For me, #3 is the most important step in discipleship because that’s the trigger point where a congregational believer grows into a committed one by being willing to die to himself and take up the Cross – the marks of a true disciple. #3 is also the only step where discipleship is not determined by the intentionality of the discipler but the initiative of the disciple.

Let us not be too hasty to do God’s work before we even surrender ourselves to His will and way.

// 4 Jan | 1 Peter 4

God-fearing Christians should EXPECT suffering, for God’s purpose in it is to help us IDENTIFY with Christ, and to enjoy the VICTORY that He has already won. Doing GOOD in the face of suffering, especially responding in LOVE to both friends and foes, creates a powerful OPPORTUNITY to share our faith. When we undergo fiery trials knowing that God is both SOVEREIGN and FAITHFUL, we will be RESTED not restless, for He is in CONTROL! God, I entrust my soul to You!!!

// 5 Jan | 1 Peter 4:1-9

On top of expecting suffering as a Christian, I want to EMBRACE suffering for it identifies me with Christ (since He suffered in the physical). But more than that, it allows me to experience the victory over the power of sin that He won on the cross. That is why my internal attitude towards suffering trumps my external ability to withstand it; an attitude of love displays my relationship with Christ, covers my own sin and causes my sins to be forgiven. Lord, help me to embrace suffering with an attitude of love!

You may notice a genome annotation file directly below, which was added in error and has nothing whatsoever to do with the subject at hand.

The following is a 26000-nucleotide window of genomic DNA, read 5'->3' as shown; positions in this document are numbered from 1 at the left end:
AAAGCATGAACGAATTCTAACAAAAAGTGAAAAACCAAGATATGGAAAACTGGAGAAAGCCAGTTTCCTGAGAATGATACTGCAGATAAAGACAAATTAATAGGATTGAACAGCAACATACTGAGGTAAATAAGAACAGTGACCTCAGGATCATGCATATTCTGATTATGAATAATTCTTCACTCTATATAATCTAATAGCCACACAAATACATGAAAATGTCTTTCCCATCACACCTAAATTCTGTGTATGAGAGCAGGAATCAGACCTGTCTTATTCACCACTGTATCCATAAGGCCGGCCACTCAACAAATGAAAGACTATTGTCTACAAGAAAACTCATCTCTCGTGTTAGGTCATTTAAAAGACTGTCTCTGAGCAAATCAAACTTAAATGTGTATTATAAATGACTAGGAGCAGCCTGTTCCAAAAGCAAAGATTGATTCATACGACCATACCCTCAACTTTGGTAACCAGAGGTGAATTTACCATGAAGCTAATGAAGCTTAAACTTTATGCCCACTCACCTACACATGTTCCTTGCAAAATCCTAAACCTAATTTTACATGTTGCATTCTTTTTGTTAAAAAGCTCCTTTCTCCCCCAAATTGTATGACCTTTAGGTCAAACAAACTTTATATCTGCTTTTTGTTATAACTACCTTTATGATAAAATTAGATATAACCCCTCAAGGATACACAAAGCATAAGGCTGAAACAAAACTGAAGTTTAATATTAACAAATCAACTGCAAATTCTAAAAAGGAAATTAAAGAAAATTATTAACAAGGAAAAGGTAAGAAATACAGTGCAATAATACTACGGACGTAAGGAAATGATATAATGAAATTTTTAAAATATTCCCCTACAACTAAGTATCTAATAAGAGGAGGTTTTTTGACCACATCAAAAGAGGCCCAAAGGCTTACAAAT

// 6 Jan | 1 Peter 4:10-19

The Master has entrusted each of you with at least one spiritual gift (out of a minimum of 19 varieties) to use and manage well for two purposes: 1) serve each other and 2) bring glory to God. So the question isn’t whether you have a spiritual gift or not (because you do), but whether you are using it for its intended purposes, or to serve and bring glory to yourself. Serving with your God-given gift is a privilege; it isn’t something you have to do, but something you get to do.

to establish a FAT and Hungry culture (part III) – teachable.

FAH-Logo-Draft-II

Photo credits: Caleb Kay

In my 12 years of learning to be a leader and leading leaders, I’ve found that there are two groups of people who are a joy to be with: those who are enthusiastic learners and those who are easier to teach. Both groups had this in common – a teachable spirit – and that is indeed one of the key considerations when I select potential leaders.

I’ve always believed that a good leader knows how to feed himself, be it through books, mentors, sermons, journalling or in times of solitude. Leaders must see that it is their personal responsibility to learn. My friend, Ps Chua Seng Lee, once told me not to depend on anyone in the organisation for my personal training and development. He said that if I didn’t take charge of my learning pilgrimage, nobody will. I agree with him. After all, one can only be spoon-fed and hand-held for so long.